Eric Bell - Standing At A Bus Stop album review

Lizzy guitarist writes again

Cover art for Eric Bell - Standing At A Bus Stop album

Why you can trust Louder Our expert reviewers spend hours testing and comparing products and services so you can choose the best for you. Find out more about how we test.

Eric Bell left Thin Lizzy in 1973, a year after their first hit, Whiskey In The Jar, and before the life could do him in.

Forty-odd years of low-key, jobbing blues guitar later, Exile (2016) belatedly announced him as a songwriter. It seems he’s got a taste for it. Bell’s amiable Elvis imitation on Mystery Train highlights his limitations. His own songs, though, are unusually direct and unvarnished. Changing Room uses Dylan’s Tangled Up In Blue rhythm and itchy country-funk guitar, as he finds himself dumped and selling secondhand clothes when the Lizzy money runs out. Reality is among several songs rooted in Irish folk, remembering a lover slashing her wrists before they ‘call it a day’. The ghosts of his old band’s great days are recalled repeatedly in prosaic yet evocative detail. The passage of time then haunts the title track, as Bell hopelessly feels ‘like going home’.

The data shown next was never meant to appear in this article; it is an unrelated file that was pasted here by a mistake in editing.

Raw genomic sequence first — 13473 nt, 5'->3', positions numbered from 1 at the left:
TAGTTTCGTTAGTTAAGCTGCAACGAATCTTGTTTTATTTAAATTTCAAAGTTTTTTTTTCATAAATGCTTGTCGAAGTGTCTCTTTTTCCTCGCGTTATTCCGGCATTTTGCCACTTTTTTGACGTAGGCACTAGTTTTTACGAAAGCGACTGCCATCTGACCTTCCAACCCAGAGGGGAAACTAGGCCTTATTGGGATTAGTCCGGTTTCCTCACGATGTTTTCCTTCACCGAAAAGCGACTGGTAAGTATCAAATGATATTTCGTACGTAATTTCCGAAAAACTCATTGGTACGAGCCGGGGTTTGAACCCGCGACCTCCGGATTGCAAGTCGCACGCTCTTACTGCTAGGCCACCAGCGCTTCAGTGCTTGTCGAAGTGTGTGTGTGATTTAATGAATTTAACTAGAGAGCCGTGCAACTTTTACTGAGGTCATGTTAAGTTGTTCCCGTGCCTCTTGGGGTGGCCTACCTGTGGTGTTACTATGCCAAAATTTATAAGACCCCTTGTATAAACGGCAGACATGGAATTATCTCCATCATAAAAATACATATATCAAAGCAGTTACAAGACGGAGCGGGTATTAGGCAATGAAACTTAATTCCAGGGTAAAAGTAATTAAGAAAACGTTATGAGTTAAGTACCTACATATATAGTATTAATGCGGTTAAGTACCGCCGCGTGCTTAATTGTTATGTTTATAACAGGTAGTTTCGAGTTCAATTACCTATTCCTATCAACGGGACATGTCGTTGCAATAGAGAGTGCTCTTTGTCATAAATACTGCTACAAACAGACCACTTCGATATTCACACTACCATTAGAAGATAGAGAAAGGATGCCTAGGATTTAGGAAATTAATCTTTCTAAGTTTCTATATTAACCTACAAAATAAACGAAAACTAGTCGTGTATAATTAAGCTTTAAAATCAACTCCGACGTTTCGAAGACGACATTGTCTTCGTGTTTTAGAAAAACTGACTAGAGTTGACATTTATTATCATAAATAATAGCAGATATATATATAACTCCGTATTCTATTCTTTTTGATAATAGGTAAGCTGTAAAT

Nick Hasted

Nick Hasted writes about film, music, books and comics for Classic Rock, The Independent, Uncut, Jazzwise and The Arts Desk. He has published three books: The Dark Story of Eminem (2002), You Really Got Me: The Story of The Kinks (2011), and Jack White: How He Built An Empire From The Blues (2016).